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Topic: Is it really all the same???

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Subject: Is it really all the same???
Date Posted: 1/29/2008 10:03 AM ET
Member Since: 7/31/2006
Posts: 14,634
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I'm newish at this cooking business but since doing WW I've been trying to actually put the 100's of cookbooks and thousands of loose recipes I've collected over the years to use! I've made a total of maybe 6 soups this past year and after making another very simple one that I like realized the broth tastes exactly the same as another soup I really loved..the only difference is the stuff that's in it! In boht I used garlic chicken broht, garlic, thyme, oregano and canned italian seasoned diced tomatoes but this one had only onion/celery/carrots and a bit of leftover asparagus..the other had onion/celery/carrots/barley/spincach/white beans.

I've also looked through a lot of casserole dishes and almost all have a cream of something soup, sour cream, butter, and the meat and some type of noodle/tortiall/biscuit or something and maybe a can of veggies.

oh, and the other soup was basically the same but had rotel tomatoes in it and added corn/black beans. the only one 'different' uses taco seasoning and hidden valley ranch dressing mix for a different flavor.

I'm SO disillusioned LOL! I thought cooking was really hard but seems like a lot of it is the same routine with just a few different twists...

Date Posted: 1/29/2008 12:30 PM ET
Member Since: 4/30/2007
Posts: 2,728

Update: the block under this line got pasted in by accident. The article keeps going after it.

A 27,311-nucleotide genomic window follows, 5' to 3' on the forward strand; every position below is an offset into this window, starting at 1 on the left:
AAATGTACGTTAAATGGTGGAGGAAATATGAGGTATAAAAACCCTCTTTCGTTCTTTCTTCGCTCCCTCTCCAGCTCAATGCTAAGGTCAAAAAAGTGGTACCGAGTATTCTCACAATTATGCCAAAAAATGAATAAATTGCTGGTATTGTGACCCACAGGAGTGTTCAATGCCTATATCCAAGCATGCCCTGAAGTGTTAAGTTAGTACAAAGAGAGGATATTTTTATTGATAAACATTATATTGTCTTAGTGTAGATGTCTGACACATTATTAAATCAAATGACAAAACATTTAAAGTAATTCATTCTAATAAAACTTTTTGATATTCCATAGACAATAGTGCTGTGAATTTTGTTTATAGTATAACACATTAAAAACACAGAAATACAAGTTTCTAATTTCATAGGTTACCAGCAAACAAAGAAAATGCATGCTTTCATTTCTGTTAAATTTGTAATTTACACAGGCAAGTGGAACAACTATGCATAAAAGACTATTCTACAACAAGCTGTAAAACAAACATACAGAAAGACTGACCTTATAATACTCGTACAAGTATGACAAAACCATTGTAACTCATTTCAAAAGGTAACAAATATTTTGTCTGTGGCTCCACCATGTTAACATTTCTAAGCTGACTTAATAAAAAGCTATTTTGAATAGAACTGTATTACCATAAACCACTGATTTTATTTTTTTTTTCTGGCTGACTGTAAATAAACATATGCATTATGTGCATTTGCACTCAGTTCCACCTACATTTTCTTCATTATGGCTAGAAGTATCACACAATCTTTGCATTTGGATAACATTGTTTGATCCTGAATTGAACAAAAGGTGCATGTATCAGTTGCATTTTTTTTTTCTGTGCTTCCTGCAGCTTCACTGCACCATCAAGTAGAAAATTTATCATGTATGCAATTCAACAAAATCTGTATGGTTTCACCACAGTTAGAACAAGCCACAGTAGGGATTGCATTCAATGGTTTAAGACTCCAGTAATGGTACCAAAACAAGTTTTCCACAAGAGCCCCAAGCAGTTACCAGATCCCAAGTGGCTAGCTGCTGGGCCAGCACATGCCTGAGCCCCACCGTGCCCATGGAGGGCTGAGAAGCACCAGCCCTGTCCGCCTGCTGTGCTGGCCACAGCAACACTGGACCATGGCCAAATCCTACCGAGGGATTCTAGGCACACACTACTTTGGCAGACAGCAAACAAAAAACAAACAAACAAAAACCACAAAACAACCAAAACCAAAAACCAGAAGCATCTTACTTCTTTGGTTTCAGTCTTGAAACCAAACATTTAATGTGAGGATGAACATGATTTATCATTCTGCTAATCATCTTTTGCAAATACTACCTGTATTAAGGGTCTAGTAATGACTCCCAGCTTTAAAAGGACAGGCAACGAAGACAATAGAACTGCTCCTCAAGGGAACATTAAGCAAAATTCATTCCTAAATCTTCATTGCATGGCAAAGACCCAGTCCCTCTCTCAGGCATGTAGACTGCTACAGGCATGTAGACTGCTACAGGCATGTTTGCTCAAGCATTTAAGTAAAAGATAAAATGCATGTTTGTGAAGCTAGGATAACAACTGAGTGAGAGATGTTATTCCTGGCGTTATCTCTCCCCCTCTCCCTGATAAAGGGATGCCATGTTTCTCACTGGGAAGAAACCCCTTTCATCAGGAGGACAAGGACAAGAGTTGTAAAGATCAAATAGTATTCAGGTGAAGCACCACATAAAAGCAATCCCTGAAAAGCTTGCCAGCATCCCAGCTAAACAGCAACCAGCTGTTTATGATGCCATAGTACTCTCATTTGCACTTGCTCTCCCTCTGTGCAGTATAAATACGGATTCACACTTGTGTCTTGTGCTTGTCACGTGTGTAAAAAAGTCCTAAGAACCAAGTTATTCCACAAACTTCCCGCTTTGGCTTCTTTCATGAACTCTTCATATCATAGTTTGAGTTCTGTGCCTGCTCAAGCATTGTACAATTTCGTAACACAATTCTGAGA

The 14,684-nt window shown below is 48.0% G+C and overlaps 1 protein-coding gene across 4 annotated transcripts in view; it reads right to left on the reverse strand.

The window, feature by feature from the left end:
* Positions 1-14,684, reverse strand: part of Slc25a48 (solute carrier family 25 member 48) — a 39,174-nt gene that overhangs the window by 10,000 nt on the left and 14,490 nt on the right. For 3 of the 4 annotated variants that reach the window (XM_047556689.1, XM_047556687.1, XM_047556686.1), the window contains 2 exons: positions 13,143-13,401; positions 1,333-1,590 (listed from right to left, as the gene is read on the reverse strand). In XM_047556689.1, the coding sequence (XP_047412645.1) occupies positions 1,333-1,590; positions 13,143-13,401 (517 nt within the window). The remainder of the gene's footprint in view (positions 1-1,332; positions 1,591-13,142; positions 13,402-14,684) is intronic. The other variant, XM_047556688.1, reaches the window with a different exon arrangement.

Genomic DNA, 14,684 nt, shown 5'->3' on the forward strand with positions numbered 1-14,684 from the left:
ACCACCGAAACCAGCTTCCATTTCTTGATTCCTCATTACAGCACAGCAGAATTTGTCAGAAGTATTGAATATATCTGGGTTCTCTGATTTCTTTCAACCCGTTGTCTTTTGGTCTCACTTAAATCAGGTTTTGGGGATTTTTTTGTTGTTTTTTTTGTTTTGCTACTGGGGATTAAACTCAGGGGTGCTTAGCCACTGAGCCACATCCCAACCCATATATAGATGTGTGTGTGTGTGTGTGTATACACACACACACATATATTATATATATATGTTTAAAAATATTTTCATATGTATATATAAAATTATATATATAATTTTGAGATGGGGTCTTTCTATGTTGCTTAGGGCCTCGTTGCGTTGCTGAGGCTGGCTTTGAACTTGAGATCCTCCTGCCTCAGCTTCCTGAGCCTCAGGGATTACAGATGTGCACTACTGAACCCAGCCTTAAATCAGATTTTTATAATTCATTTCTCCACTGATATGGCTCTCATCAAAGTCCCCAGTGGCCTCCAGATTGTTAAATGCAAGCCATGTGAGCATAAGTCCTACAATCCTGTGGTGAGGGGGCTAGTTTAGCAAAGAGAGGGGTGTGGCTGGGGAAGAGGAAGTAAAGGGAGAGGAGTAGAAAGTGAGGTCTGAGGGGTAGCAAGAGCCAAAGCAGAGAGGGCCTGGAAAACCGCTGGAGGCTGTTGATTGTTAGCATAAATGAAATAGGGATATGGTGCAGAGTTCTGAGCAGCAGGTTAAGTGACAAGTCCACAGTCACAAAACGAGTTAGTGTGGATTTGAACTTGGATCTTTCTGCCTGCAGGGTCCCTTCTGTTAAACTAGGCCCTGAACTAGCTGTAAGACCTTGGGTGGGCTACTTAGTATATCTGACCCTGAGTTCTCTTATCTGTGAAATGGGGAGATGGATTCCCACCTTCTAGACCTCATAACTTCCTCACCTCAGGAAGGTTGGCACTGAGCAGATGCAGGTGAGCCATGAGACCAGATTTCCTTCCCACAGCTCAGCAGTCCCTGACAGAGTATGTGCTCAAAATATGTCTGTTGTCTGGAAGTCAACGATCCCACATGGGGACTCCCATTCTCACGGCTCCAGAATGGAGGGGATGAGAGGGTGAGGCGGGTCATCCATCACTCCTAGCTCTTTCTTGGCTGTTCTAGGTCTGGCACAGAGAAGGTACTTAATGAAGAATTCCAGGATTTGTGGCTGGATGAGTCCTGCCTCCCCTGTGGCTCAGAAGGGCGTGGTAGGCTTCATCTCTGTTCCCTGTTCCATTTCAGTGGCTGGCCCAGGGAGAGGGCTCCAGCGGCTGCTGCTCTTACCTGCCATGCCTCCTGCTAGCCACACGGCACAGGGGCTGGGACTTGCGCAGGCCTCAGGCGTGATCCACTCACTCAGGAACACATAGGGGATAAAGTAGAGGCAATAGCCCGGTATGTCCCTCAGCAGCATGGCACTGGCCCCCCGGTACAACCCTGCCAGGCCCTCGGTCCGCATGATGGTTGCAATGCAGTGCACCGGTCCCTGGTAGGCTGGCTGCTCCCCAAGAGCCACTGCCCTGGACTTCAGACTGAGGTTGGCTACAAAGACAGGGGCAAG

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I think what you start to run into is a lot of "classic combinations" of foods in recipes, especially when you are looking at ethnic-themed recipes such as Mexican or Italian dishes.  Most Mexican dishes are going to include tomatoes, beans and/or corn, most Italian dishes will have tomatoes, garlic, and cheese, etc.  Casseroles are pretty formulatic- they all contain some form of starch (pasta, rice, potatoes), sometimes a meat, vegetables, and a binder (cream of whatever soup, etc).  I have found that when you are sticking to the supposed "quick and easy" recipes, this is pretty much what you find- slight variations on recipe formulas.  What I do to get away from this is I read cookbooks- real cookbooks that have "from scratch" recipes, to get new ideas for dishes that sound good.  Then, because I don't have the time or inclination to cook everything from scratch (some stuff I do, but heck, I'm not going to spend an entire weekend making a batch of chicken broth!) I figure out easier ways to make the dish by substituting a few convenience items, such as canned broth.  Once, I saw an episode of Food 911 on the Food Network about different chicken soups, and the chicken tortilla soup looked great- but again, I didn't feel like making chicken broth from scratch, peeling fresh tomatoes, or roasting fresh peppers like Tyler Florence did.  So I took the basic recipe and substituted some good-quality canned foods (tomatoes,  broth, peppers) to eliminate the complicated steps, and I now have one really fantastic chicken tortilla soup recipe!  Sometimes you just have to get a little creative- don't be afraid to try something new.  Cookbooks are one of my favorite things to read, and sometimes you get inspired to create something of your own by reading new recipes.  I also like surfing epicurious.com, foodnetwork.com, and cookinglight.com for interesting recipes.  Don't give up- just keep looking for new inspiration!